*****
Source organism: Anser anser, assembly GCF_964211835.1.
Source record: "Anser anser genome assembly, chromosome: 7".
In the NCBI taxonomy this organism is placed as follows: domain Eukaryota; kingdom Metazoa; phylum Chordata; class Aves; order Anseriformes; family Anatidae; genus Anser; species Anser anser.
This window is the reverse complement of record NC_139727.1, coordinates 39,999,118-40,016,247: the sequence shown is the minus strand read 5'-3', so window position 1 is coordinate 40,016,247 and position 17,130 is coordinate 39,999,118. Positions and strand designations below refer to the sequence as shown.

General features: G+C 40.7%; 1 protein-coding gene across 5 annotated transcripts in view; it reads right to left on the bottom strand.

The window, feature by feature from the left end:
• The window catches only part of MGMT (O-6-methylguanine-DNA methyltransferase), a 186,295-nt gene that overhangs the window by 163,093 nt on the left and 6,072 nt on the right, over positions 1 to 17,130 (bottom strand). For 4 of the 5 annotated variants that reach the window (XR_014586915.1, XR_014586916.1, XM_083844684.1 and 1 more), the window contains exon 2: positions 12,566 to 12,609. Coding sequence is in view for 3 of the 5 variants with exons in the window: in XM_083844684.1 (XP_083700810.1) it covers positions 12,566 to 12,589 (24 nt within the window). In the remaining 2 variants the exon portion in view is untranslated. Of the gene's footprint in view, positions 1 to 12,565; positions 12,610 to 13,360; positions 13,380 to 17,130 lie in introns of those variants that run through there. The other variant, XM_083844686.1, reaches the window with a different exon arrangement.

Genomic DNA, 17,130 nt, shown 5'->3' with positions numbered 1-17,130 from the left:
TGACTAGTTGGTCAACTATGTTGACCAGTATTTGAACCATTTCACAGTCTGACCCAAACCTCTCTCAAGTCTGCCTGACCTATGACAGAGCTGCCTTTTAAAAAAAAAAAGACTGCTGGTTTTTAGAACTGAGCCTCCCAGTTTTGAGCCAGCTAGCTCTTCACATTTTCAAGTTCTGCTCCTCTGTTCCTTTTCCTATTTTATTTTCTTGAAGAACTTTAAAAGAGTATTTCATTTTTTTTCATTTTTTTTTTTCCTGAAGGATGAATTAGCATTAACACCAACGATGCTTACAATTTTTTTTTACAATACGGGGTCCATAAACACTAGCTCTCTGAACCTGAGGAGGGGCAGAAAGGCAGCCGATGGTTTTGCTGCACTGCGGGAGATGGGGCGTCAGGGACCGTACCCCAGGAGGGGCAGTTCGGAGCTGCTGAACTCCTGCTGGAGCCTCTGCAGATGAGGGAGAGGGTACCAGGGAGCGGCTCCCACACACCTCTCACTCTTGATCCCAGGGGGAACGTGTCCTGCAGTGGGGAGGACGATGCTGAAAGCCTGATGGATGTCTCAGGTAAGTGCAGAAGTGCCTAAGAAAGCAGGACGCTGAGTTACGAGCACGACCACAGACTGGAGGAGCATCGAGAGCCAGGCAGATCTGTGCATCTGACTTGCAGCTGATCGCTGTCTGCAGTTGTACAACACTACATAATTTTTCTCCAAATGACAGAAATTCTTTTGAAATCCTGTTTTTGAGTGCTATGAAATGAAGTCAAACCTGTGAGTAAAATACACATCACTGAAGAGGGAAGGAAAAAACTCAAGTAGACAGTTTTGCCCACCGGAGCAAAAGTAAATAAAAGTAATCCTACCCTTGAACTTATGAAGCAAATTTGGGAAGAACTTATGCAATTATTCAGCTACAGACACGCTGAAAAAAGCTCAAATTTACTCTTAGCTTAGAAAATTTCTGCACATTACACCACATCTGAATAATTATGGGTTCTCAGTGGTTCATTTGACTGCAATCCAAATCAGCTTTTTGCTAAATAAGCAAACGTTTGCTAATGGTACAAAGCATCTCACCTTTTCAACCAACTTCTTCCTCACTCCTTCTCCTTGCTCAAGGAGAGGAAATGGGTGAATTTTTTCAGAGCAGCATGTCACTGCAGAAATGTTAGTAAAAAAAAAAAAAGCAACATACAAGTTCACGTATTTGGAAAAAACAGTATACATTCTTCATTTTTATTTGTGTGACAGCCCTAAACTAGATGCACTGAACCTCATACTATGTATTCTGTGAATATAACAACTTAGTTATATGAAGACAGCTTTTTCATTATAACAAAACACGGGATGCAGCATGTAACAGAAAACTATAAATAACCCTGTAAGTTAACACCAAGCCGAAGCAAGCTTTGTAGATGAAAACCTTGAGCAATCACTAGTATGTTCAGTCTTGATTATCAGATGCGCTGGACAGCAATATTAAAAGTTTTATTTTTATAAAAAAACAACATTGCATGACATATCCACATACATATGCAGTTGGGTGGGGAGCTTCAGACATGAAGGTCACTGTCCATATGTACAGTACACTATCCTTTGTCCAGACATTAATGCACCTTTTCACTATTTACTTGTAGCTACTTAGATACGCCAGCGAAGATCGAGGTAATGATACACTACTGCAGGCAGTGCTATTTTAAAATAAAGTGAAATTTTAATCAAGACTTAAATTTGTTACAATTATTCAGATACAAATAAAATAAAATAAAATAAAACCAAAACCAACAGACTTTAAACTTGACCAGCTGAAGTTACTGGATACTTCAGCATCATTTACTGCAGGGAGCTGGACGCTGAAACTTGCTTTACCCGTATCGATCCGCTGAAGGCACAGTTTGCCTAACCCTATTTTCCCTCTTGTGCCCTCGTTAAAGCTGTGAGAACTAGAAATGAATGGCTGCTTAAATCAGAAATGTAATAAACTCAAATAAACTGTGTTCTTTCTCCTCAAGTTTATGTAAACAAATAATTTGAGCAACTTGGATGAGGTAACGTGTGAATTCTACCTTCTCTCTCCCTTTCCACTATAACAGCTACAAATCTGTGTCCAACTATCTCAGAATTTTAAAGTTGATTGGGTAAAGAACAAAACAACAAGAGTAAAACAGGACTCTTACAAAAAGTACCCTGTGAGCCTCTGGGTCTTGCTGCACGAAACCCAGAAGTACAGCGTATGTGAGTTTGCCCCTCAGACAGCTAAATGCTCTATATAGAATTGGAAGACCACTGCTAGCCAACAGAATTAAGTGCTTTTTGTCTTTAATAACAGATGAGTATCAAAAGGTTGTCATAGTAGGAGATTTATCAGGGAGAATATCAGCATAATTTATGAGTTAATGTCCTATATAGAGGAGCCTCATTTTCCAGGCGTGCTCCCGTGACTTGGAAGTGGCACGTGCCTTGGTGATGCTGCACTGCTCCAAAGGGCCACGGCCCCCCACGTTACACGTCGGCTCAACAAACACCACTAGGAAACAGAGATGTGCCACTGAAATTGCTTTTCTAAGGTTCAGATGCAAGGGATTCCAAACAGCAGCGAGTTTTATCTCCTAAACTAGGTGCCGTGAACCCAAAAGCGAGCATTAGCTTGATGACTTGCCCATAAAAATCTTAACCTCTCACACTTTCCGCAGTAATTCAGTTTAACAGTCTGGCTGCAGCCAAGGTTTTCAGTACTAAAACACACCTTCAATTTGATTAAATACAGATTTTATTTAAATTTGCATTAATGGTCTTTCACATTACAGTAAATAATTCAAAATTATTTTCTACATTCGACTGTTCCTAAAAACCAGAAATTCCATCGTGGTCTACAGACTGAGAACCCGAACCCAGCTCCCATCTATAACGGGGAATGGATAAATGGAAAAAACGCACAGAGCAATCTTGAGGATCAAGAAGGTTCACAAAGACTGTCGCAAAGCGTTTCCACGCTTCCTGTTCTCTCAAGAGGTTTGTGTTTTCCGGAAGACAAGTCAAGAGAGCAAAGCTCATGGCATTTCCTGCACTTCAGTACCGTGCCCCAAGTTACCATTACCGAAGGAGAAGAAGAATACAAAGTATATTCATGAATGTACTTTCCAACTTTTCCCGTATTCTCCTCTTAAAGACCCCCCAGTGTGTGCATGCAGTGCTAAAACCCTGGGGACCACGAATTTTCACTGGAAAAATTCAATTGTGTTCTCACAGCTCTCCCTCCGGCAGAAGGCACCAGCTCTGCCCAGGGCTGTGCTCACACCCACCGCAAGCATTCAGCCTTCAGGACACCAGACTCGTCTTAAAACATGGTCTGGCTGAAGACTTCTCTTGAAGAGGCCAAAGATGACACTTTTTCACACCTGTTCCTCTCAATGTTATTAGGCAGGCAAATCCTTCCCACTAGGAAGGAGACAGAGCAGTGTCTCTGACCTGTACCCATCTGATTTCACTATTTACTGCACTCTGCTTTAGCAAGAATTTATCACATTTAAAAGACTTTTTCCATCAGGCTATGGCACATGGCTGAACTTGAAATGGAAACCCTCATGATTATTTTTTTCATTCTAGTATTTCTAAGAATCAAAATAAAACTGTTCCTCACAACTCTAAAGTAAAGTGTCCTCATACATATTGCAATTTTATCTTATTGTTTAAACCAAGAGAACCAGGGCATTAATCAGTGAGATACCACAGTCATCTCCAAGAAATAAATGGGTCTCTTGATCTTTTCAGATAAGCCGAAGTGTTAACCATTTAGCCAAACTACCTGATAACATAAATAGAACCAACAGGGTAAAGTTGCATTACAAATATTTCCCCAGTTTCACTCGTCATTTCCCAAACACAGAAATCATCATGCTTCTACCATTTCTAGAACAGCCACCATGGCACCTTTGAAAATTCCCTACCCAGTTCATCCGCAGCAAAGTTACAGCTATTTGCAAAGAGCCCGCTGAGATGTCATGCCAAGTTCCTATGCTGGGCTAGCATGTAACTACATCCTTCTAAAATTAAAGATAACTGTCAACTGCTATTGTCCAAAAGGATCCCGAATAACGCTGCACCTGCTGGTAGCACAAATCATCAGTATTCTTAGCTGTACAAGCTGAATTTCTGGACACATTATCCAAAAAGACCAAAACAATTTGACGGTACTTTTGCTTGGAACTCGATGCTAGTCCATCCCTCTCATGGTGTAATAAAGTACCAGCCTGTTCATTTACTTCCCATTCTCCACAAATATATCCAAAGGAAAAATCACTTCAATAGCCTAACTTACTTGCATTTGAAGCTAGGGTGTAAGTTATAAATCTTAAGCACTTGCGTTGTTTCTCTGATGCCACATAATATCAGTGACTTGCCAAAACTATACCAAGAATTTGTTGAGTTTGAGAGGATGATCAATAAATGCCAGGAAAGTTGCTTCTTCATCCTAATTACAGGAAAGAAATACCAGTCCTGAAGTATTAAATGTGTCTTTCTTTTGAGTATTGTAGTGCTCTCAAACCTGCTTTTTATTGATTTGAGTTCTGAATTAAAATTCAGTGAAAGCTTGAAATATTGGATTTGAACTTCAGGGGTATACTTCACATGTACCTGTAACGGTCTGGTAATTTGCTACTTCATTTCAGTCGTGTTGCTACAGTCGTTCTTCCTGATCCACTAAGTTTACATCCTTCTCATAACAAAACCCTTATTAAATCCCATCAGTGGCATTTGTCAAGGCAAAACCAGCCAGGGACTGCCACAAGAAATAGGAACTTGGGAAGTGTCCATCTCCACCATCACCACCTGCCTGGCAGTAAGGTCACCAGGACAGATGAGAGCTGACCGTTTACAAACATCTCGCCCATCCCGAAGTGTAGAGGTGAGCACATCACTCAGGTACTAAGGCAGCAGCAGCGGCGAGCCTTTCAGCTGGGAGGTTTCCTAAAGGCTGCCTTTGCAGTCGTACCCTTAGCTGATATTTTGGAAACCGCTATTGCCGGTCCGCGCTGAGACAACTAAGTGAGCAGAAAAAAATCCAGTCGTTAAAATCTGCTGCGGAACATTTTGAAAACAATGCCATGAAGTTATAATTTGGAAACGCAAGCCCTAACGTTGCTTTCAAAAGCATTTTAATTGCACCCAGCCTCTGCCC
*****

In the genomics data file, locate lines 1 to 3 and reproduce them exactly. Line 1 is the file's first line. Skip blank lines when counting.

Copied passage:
Source organism: Anser anser, assembly GCF_964211835.1.
Source record: "Anser anser genome assembly, chromosome: 7".
In the NCBI taxonomy this organism is placed as follows: domain Eukaryota; kingdom Metazoa; phylum Chordata; class Aves; order Anseriformes; family Anatidae; genus Anser; species Anser anser.